The latest ISME Quarterly SME Business Trends survey for Q4 2013 has found that while retailers are slightly more optimistic about their business prospects, sales expectations remain well below the overall average.
Business confidence among retailers climbed 22 percentage points to +13%, however expectations dipped slightly to +4%. This marks a 46 point improvement on business confidence in the year, and a 28 point improvement in business expectations.
However, retailer business confidence is well below the overall cross-industry average of +42%. Overall business expectations stand at +52%.
In terms of sales expectations, retailers report a sales expectation figure of -35%, a 12 point drop on Q3. This compared to positive sales expectations across all industries of +11%.
Similarly, retailers exhibit a degree of pessimism when it comes to future employment in their sector, with future employment expectations dropping 14 points to -9%, despite rising by 20 points in the previous quarter. This indicates that the employment optimism seen in the retailer sector in the previous quarter has not been sustained.
Across all industries, the report noted positive moves in 11 of the 12 business indicators, with business confidence having risen from -5% to +42% over the course of a year, and business expectations having risen from 0% to 52%.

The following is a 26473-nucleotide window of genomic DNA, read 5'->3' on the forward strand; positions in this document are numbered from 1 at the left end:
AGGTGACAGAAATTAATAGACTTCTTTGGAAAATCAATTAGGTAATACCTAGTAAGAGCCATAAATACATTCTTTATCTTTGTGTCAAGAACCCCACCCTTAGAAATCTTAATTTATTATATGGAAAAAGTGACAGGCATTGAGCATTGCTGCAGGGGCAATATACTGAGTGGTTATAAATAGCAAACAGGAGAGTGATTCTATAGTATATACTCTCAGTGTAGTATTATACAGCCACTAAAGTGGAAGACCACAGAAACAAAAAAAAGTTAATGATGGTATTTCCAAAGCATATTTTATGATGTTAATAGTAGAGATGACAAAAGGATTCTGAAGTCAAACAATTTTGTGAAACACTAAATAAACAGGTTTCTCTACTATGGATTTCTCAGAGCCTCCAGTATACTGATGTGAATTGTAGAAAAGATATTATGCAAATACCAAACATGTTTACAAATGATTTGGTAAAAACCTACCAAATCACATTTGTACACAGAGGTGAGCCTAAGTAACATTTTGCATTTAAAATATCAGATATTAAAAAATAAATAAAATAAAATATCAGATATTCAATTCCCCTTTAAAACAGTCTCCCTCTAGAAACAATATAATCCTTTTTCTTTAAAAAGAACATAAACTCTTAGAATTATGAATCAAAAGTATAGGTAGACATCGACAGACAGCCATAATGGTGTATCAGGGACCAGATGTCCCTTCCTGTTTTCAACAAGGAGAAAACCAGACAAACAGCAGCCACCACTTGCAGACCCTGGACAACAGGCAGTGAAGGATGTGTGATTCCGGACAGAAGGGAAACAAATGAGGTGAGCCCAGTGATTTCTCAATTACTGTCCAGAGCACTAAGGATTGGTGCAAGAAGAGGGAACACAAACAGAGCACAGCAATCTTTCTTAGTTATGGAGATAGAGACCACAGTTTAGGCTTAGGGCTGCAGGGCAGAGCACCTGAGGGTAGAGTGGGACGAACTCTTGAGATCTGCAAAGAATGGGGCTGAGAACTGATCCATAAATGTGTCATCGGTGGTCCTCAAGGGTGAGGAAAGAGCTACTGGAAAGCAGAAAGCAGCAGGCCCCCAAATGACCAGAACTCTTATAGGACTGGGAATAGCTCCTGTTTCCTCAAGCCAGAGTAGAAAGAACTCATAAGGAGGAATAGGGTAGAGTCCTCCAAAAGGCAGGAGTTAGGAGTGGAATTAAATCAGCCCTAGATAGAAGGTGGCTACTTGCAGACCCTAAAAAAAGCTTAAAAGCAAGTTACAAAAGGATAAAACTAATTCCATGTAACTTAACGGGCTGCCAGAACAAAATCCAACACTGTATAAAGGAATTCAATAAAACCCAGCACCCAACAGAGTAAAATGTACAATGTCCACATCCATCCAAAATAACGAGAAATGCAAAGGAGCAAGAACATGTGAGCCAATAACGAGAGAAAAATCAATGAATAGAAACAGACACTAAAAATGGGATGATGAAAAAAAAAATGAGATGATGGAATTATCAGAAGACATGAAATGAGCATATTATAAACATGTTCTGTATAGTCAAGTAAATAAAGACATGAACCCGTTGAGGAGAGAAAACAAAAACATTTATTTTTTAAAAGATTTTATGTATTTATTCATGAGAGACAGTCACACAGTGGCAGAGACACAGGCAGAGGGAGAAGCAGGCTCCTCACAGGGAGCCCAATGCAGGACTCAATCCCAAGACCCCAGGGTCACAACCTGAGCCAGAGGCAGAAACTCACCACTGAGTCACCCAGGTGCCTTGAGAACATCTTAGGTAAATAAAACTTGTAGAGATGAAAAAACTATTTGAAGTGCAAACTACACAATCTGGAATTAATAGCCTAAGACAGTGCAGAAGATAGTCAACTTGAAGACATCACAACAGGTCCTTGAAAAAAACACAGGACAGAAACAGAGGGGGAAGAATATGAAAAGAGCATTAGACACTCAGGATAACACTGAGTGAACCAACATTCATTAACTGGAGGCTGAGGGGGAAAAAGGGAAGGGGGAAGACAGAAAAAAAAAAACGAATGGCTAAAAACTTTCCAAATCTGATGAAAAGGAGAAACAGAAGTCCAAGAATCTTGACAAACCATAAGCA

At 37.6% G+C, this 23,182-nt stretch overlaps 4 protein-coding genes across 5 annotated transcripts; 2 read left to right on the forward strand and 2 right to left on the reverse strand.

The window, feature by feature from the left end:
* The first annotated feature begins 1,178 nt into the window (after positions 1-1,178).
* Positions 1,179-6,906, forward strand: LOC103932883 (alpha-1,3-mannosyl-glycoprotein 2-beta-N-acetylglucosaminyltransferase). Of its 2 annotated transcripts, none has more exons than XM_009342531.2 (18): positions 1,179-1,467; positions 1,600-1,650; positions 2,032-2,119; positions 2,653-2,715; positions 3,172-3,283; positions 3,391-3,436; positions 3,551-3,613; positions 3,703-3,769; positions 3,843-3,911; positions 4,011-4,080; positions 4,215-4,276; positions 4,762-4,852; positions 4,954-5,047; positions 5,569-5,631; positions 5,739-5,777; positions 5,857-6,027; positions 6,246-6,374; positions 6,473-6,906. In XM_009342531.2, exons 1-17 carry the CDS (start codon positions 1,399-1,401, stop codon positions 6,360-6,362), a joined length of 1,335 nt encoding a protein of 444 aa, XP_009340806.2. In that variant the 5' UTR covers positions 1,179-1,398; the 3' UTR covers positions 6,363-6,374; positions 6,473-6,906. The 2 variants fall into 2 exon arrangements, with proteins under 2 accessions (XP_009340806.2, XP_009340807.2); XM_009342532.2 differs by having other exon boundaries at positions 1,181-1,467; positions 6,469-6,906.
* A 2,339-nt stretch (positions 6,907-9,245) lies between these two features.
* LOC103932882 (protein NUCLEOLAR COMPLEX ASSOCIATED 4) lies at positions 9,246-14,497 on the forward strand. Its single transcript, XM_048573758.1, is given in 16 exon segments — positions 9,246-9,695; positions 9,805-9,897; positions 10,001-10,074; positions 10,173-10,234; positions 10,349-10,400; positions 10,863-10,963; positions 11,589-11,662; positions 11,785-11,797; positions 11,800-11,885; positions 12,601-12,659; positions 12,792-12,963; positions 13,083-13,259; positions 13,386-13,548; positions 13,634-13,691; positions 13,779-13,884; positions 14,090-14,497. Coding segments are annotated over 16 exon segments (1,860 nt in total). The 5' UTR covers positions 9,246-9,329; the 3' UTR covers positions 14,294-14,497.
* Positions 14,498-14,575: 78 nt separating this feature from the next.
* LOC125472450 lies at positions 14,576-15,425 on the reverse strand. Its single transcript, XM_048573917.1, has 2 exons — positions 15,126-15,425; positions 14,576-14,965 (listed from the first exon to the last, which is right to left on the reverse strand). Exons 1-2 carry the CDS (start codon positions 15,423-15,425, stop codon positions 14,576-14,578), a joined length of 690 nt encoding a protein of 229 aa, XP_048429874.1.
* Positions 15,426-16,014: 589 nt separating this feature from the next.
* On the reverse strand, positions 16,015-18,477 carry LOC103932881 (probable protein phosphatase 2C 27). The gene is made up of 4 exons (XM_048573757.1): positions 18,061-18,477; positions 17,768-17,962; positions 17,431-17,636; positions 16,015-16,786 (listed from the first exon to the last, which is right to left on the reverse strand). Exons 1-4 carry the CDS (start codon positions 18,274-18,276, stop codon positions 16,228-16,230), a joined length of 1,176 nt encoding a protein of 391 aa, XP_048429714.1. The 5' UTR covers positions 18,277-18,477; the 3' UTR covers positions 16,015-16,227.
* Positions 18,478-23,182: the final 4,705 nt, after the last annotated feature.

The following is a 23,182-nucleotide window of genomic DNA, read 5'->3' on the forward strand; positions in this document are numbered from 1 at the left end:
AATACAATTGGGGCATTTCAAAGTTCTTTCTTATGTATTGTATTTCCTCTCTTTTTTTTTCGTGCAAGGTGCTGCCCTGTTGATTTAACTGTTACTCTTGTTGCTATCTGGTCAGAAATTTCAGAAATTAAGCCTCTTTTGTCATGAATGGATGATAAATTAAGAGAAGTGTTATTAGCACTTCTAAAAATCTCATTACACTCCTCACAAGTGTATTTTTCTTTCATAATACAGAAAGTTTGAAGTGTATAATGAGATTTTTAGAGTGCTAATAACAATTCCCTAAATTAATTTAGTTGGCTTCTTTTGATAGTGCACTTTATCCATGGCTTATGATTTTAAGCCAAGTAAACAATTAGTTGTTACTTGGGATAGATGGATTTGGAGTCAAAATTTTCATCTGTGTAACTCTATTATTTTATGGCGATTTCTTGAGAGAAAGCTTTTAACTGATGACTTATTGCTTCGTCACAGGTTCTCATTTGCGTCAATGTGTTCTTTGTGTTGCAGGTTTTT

“As we enter the post-bailout era, SMEs are cautiously optimistic about the future," said Mark Fielding, ISME Chief Executive. "11 of the 12 indicators have improved on 2007 levels at this point. However, owner-managers are still concerned about economic uncertainty and the upturn is not being felt equally across all sectors.
“Retailers, in particular, are not benefitting from the reported increase in domestic demand and current sales have dropped from -23% to -39%. Unfortunately, this precarious situation means that jobs will be lost in retail due to government inaction.”
The ISME Quarterly Trends Survey is based on responses from SME owner managers across all sectors of the economy and is presented as a balance of sentiment for twelve indicators. The result is a simple balance between positive and negative. For instance, for the question on business confidence, “are you more or less optimistic about business prospects than you were 12 months ago?” the results are a net of the replies.
© 2013 - Checkout Magazine by Stephen Wynne-Jones